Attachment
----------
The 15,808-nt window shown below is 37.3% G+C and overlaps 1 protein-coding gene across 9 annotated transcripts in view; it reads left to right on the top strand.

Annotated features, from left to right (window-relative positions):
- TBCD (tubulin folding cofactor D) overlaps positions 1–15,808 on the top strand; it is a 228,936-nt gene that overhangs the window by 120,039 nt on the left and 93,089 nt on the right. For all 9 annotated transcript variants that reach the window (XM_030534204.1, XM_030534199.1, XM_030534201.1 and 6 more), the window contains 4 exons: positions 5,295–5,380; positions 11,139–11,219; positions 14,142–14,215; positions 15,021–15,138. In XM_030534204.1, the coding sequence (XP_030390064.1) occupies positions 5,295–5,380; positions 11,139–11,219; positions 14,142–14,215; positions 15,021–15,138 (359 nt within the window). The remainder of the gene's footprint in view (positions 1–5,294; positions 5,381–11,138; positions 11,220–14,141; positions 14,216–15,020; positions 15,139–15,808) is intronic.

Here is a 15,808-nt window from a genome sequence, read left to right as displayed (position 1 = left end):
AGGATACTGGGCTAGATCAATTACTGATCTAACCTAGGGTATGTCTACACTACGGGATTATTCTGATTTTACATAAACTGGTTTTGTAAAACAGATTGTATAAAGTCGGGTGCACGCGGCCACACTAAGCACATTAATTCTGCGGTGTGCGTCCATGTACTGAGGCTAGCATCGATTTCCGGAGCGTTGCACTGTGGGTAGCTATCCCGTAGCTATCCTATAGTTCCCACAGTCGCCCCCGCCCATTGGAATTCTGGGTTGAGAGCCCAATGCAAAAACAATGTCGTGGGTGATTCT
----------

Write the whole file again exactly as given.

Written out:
The 15,808-nt window shown below is 37.3% G+C and overlaps 1 protein-coding gene across 9 annotated transcripts in view; it reads left to right on the top strand.

Annotated features, from left to right (window-relative positions):
- TBCD (tubulin folding cofactor D) overlaps positions 1–15,808 on the top strand; it is a 228,936-nt gene that overhangs the window by 120,039 nt on the left and 93,089 nt on the right. For all 9 annotated transcript variants that reach the window (XM_030534204.1, XM_030534199.1, XM_030534201.1 and 6 more), the window contains 4 exons: positions 5,295–5,380; positions 11,139–11,219; positions 14,142–14,215; positions 15,021–15,138. In XM_030534204.1, the coding sequence (XP_030390064.1) occupies positions 5,295–5,380; positions 11,139–11,219; positions 14,142–14,215; positions 15,021–15,138 (359 nt within the window). The remainder of the gene's footprint in view (positions 1–5,294; positions 5,381–11,138; positions 11,220–14,141; positions 14,216–15,020; positions 15,139–15,808) is intronic.

Here is a 15,808-nt window from a genome sequence, read left to right as displayed (position 1 = left end):
AGGATACTGGGCTAGATCAATTACTGATCTAACCTAGGGTATGTCTACACTACGGGATTATTCTGATTTTACATAAACTGGTTTTGTAAAACAGATTGTATAAAGTCGGGTGCACGCGGCCACACTAAGCACATTAATTCTGCGGTGTGCGTCCATGTACTGAGGCTAGCATCGATTTCCGGAGCGTTGCACTGTGGGTAGCTATCCCGTAGCTATCCTATAGTTCCCACAGTCGCCCCCGCCCATTGGAATTCTGGGTTGAGAGCCCAATGCAAAAACAATGTCGTGGGTGATTCT